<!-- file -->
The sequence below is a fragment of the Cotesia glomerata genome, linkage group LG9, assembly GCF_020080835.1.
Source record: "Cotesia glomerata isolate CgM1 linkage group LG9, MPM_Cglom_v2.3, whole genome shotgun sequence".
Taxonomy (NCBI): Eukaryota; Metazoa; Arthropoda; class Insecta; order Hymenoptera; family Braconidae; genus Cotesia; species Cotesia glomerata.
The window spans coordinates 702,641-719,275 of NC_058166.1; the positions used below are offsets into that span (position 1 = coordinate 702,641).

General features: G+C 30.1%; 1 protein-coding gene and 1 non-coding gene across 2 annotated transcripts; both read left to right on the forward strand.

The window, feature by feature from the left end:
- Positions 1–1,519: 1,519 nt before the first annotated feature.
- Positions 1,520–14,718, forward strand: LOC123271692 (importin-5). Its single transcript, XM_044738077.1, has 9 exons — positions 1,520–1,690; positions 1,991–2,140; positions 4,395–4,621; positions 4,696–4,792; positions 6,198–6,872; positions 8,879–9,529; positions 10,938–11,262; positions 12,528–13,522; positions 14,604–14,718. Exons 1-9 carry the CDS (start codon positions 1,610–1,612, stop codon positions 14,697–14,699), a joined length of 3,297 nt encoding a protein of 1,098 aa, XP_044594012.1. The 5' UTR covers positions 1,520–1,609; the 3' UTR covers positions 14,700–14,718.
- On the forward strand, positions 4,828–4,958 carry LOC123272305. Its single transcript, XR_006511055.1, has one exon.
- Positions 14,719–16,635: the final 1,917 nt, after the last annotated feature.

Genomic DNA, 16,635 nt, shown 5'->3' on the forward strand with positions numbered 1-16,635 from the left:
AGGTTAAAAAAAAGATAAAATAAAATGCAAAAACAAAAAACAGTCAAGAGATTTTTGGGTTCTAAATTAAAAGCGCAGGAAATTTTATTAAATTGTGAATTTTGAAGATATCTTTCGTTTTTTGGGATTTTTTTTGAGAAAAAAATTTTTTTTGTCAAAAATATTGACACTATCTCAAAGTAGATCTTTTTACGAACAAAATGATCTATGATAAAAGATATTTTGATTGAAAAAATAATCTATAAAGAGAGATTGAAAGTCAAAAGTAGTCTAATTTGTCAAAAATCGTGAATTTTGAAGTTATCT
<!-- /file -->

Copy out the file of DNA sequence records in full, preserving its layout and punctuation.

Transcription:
The sequence below is a fragment of the Cotesia glomerata genome, linkage group LG9, assembly GCF_020080835.1.
Source record: "Cotesia glomerata isolate CgM1 linkage group LG9, MPM_Cglom_v2.3, whole genome shotgun sequence".
Taxonomy (NCBI): Eukaryota; Metazoa; Arthropoda; class Insecta; order Hymenoptera; family Braconidae; genus Cotesia; species Cotesia glomerata.
The window spans coordinates 702,641-719,275 of NC_058166.1; the positions used below are offsets into that span (position 1 = coordinate 702,641).

General features: G+C 30.1%; 1 protein-coding gene and 1 non-coding gene across 2 annotated transcripts; both read left to right on the forward strand.

The window, feature by feature from the left end:
- Positions 1–1,519: 1,519 nt before the first annotated feature.
- Positions 1,520–14,718, forward strand: LOC123271692 (importin-5). Its single transcript, XM_044738077.1, has 9 exons — positions 1,520–1,690; positions 1,991–2,140; positions 4,395–4,621; positions 4,696–4,792; positions 6,198–6,872; positions 8,879–9,529; positions 10,938–11,262; positions 12,528–13,522; positions 14,604–14,718. Exons 1-9 carry the CDS (start codon positions 1,610–1,612, stop codon positions 14,697–14,699), a joined length of 3,297 nt encoding a protein of 1,098 aa, XP_044594012.1. The 5' UTR covers positions 1,520–1,609; the 3' UTR covers positions 14,700–14,718.
- On the forward strand, positions 4,828–4,958 carry LOC123272305. Its single transcript, XR_006511055.1, has one exon.
- Positions 14,719–16,635: the final 1,917 nt, after the last annotated feature.

Genomic DNA, 16,635 nt, shown 5'->3' on the forward strand with positions numbered 1-16,635 from the left:
AGGTTAAAAAAAAGATAAAATAAAATGCAAAAACAAAAAACAGTCAAGAGATTTTTGGGTTCTAAATTAAAAGCGCAGGAAATTTTATTAAATTGTGAATTTTGAAGATATCTTTCGTTTTTTGGGATTTTTTTTGAGAAAAAAATTTTTTTTGTCAAAAATATTGACACTATCTCAAAGTAGATCTTTTTACGAACAAAATGATCTATGATAAAAGATATTTTGATTGAAAAAATAATCTATAAAGAGAGATTGAAAGTCAAAAGTAGTCTAATTTGTCAAAAATCGTGAATTTTGAAGTTATCT